Characterization of carbonic anhydrase XIII in the erythrocytes of the Burmese python, Python molurus bivittatus

A. J. Esbaugh, S. M. Secor, Martin Grosell

Research output: Contribution to journalArticlepeer-review

4 Scopus citations


Carbonic anhydrase (CA) is one of the most abundant proteins found in vertebrate erythrocytes with the majority of species expressing a low activity CA I and high activity CA II. However, several phylogenetic gaps remain in our understanding of the expansion of cytoplasmic CA in vertebrate erythrocytes. In particular, very little is known about isoforms from reptiles. The current study sought to characterize the erythrocyte isoforms from two squamate species, Python molurus and Nerodia rhombifer, which was combined with information from recent genome projects to address this important phylogenetic gap. Obtained sequences grouped closely with CA XIII in phylogenetic analyses. CA II mRNA transcripts were also found in erythrocytes, but found at less than half the levels of CA XIII. Structural analysis suggested similar biochemical activity as the respective mammalian isoforms, with CA XIII being a low activity isoform. Biochemical characterization verified that the majority of CA activity in the erythrocytes was due to a high activity CA II-like isoform; however, titration with copper supported the presence of two CA pools. The CA II-like pool accounted for 90 % of the total activity. To assess potential disparate roles of these isoforms a feeding stress was used to up-regulate CO<inf>2</inf> excretion pathways. Significant up-regulation of CA II and the anion exchanger was observed; CA XIII was strongly down-regulated. While these results do not provide insight into the role of CA XIII in the erythrocytes, they do suggest that the presence of two isoforms is not simply a case of physiological redundancy.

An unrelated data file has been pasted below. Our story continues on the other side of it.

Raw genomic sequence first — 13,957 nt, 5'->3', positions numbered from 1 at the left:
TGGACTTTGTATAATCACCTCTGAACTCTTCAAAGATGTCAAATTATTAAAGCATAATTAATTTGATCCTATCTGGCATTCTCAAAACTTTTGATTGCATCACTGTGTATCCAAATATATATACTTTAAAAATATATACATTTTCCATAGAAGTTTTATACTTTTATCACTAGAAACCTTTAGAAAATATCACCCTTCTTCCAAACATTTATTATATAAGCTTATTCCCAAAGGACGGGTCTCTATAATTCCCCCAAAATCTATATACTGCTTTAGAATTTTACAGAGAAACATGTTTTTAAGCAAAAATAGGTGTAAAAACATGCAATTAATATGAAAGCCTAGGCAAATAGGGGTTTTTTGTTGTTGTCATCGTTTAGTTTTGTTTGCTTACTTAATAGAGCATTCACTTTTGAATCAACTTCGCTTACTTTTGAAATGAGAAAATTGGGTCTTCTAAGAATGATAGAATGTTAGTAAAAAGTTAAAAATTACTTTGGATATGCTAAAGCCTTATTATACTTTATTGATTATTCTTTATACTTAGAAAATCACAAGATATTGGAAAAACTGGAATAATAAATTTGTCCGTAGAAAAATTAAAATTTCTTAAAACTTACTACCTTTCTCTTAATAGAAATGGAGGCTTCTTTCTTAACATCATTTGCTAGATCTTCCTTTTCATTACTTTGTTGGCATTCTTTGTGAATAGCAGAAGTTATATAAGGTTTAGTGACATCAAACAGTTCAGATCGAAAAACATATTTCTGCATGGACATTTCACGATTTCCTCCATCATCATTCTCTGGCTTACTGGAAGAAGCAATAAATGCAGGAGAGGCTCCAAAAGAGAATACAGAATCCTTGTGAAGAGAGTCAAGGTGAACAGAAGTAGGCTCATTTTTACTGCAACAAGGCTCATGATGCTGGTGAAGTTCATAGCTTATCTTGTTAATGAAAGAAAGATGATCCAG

Original languageEnglish (US)
Pages (from-to)71-77
Number of pages7
JournalComparative Biochemistry and Physiology Part - B: Biochemistry and Molecular Biology
StatePublished - Sep 1 2015


  • CA I
  • Carbonic anhydrase isoforms
  • Red blood cells
  • Specific dynamic action

ASJC Scopus subject areas

  • Biochemistry
  • Molecular Biology
  • Physiology


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